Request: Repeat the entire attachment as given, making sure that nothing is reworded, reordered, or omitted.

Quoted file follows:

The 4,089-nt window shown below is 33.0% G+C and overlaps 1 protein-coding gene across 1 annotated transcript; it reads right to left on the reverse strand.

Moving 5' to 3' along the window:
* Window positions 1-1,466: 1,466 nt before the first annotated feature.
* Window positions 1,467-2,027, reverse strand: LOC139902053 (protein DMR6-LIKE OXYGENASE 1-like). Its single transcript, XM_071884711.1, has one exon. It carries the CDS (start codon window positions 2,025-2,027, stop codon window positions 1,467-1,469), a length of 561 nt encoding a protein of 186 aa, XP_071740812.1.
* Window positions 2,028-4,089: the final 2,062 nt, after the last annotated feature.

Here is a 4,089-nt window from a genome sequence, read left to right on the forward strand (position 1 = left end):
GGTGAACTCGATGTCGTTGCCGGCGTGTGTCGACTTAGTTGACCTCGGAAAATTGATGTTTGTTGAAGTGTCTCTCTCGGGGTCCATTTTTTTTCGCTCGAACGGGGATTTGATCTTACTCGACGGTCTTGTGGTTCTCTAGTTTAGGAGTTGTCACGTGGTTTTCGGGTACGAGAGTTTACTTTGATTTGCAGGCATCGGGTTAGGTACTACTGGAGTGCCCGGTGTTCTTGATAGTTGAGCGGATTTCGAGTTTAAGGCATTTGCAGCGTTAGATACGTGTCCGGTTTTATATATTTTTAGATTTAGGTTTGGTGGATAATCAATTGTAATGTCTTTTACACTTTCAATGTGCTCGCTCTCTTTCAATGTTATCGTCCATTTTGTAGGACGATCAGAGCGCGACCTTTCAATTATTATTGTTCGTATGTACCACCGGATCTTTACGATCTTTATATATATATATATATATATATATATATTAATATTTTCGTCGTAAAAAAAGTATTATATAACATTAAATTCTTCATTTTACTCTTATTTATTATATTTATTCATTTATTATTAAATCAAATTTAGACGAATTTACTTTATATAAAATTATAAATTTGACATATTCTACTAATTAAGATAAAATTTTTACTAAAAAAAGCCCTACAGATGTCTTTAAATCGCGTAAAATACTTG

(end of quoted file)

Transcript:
The 4,089-nt window shown below is 33.0% G+C and overlaps 1 protein-coding gene across 1 annotated transcript; it reads right to left on the reverse strand.

Moving 5' to 3' along the window:
* Window positions 1-1,466: 1,466 nt before the first annotated feature.
* Window positions 1,467-2,027, reverse strand: LOC139902053 (protein DMR6-LIKE OXYGENASE 1-like). Its single transcript, XM_071884711.1, has one exon. It carries the CDS (start codon window positions 2,025-2,027, stop codon window positions 1,467-1,469), a length of 561 nt encoding a protein of 186 aa, XP_071740812.1.
* Window positions 2,028-4,089: the final 2,062 nt, after the last annotated feature.

Here is a 4,089-nt window from a genome sequence, read left to right on the forward strand (position 1 = left end):
GGTGAACTCGATGTCGTTGCCGGCGTGTGTCGACTTAGTTGACCTCGGAAAATTGATGTTTGTTGAAGTGTCTCTCTCGGGGTCCATTTTTTTTCGCTCGAACGGGGATTTGATCTTACTCGACGGTCTTGTGGTTCTCTAGTTTAGGAGTTGTCACGTGGTTTTCGGGTACGAGAGTTTACTTTGATTTGCAGGCATCGGGTTAGGTACTACTGGAGTGCCCGGTGTTCTTGATAGTTGAGCGGATTTCGAGTTTAAGGCATTTGCAGCGTTAGATACGTGTCCGGTTTTATATATTTTTAGATTTAGGTTTGGTGGATAATCAATTGTAATGTCTTTTACACTTTCAATGTGCTCGCTCTCTTTCAATGTTATCGTCCATTTTGTAGGACGATCAGAGCGCGACCTTTCAATTATTATTGTTCGTATGTACCACCGGATCTTTACGATCTTTATATATATATATATATATATATATATATTAATATTTTCGTCGTAAAAAAAGTATTATATAACATTAAATTCTTCATTTTACTCTTATTTATTATATTTATTCATTTATTATTAAATCAAATTTAGACGAATTTACTTTATATAAAATTATAAATTTGACATATTCTACTAATTAAGATAAAATTTTTACTAAAAAAAGCCCTACAGATGTCTTTAAATCGCGTAAAATACTTG